RFA Tidespring

They are the unsung heroes of naval warfare; the tankers that keep the warships supplied with fuel and other supplies. Without them global and even regional deployments would be impossible to accomplish. The Royal Fleet Auxiliary has for over one hundred years been putting themselves in harm's way to keep the Royal Navy at the forefront of naval power projection.

One of the most notable tankers of the last century played a crucial role in the recapture of the Falkland Islands in the war of 1982, despite having been declared surplus to requirements in the wake of the 1981 Defence Review, RFA TIDESPRING.

 The origins of the tanker can be traced back to 1952 when the order was placed for the construction of four Tide class tankers. These ships were a significant departure from previous RFA practice as they were designed from scratch to perform the role of replenishment at sea, previous vessels having been modified after construction: the lessons of World War Two having played a significant part in this decision. The four Tide class vessels each had a length overall of 583 ft 7 inches, a beam of 7 Ift 3 inches and a 32ft draught. Each was fitted with a pair of Pametrada steam boilers attached to a trio of Babcock and Wilcox water tube boilers. This arrangement drove a single propeller shaft and developed 15,000 shp for a top speed of 17 knots. The class were designed to provide up to 5 different grades of oil with a total capacity of 15,000 tons. Five beam rigs for alongside transfer were included (3 to port and 2 to starboard) together with an astem facility. The Tides could also transfer limited quantities of dry stores.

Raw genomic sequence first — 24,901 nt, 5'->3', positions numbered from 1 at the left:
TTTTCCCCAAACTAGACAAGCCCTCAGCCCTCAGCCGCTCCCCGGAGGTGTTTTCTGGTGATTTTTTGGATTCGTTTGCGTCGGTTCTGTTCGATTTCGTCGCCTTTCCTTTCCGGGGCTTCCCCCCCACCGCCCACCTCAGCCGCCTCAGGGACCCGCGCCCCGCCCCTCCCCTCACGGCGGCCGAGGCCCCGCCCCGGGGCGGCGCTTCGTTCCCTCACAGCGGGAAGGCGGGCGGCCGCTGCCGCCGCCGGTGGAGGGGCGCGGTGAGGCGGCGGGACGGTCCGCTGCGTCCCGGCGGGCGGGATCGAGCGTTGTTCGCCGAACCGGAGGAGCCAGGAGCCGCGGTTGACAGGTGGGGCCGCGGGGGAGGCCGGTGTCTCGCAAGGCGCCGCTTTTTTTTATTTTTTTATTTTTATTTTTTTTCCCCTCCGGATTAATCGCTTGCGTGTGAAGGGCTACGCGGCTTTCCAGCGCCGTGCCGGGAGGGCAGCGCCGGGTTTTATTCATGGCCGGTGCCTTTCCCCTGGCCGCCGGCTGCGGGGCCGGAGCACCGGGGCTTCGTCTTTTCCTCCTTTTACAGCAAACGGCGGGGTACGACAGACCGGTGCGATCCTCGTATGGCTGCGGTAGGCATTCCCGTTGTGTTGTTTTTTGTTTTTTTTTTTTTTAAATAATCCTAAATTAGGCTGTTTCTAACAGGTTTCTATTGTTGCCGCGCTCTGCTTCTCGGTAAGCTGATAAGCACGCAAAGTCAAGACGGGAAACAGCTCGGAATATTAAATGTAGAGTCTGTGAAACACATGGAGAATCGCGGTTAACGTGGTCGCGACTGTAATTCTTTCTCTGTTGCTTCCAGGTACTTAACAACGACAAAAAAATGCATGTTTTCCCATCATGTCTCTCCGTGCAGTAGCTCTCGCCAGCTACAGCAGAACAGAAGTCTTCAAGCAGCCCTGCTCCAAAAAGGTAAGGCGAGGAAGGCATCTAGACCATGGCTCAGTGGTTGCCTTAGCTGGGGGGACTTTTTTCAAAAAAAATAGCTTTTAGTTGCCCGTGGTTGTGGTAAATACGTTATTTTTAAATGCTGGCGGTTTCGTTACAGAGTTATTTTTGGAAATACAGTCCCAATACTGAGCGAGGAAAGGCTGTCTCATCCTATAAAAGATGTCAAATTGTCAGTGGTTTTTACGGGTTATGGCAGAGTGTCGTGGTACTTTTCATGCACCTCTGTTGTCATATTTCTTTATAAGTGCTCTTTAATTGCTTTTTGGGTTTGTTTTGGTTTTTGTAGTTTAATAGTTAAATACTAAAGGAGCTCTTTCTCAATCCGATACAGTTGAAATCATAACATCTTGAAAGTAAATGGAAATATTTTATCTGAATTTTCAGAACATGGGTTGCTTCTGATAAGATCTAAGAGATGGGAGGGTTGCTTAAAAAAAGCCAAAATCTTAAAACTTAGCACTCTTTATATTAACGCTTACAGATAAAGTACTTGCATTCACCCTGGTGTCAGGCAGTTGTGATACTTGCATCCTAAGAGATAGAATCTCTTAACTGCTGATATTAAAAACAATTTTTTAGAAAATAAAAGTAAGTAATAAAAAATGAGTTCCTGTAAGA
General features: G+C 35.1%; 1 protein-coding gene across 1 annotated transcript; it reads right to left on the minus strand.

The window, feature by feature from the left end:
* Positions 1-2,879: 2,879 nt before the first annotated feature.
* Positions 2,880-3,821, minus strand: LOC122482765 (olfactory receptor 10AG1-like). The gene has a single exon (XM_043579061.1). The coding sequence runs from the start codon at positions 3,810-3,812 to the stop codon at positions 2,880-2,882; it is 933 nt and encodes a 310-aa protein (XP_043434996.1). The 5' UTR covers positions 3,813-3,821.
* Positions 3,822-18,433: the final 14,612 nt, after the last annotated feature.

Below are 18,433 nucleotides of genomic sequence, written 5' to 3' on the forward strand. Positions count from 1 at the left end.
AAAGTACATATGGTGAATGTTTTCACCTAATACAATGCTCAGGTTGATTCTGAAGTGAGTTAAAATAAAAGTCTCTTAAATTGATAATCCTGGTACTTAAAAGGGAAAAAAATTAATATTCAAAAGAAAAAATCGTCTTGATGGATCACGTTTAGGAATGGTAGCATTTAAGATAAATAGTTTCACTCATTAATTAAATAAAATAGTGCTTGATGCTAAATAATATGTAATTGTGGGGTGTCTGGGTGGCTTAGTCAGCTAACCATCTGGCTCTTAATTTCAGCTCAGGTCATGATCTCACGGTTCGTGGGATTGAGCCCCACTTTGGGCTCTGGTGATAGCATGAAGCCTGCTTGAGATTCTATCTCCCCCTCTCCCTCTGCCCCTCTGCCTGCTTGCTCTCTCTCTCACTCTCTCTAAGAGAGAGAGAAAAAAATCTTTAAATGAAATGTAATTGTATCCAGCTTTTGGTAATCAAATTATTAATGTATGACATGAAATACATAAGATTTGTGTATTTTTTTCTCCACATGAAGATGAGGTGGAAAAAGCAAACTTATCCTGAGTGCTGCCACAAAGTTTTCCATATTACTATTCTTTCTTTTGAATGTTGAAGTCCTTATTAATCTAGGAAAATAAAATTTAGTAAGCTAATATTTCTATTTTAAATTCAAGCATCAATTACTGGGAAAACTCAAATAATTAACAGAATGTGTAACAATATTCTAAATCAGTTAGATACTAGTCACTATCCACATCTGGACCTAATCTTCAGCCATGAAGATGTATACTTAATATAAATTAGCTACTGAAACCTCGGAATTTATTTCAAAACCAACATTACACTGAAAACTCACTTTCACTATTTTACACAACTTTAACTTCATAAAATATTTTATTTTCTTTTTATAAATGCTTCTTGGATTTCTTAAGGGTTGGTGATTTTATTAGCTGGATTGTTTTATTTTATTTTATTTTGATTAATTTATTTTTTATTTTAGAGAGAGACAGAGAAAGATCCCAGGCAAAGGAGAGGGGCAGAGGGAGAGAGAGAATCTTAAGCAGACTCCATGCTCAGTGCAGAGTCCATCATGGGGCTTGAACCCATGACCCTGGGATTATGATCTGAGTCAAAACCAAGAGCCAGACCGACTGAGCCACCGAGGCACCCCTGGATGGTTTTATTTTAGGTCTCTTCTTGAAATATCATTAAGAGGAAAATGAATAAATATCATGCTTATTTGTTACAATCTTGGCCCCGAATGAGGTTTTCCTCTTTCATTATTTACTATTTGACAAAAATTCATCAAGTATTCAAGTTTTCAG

The Tides had a gross tonnage of around 13,000 tons with each ship having a slightly different displacement and each had a complement of 155 officers and men. The four ships were given the names TIDE AUSTRAL, TIDEREACH, TIDE-RANGE (renamed TIDESURGE in June 1958) and TIDERACE (renamed TIDEFLOW).

 RFA TIDESPRING shortly after completion with her pennant number displayed on the bow. She had five rigs for refuelling on the beam (2 to starboard and 3 to port). She also benefitted from a large flightdeck and hangar for helicopter operations. In service the ships proved very successful and popular with their crews. Two new versions of the basic Tide class were then subsequently ordered. Both TIDEPOOL and TIDESPRING were built by Hawthorn Leslie Shipbuilders at Hebburn on Tyne. TIDESPRlNG's keel was laid down on 24 July 1961 and was launched by Lady Jarrett, wife of the Secretary of the Admiralty on 3 May 1962.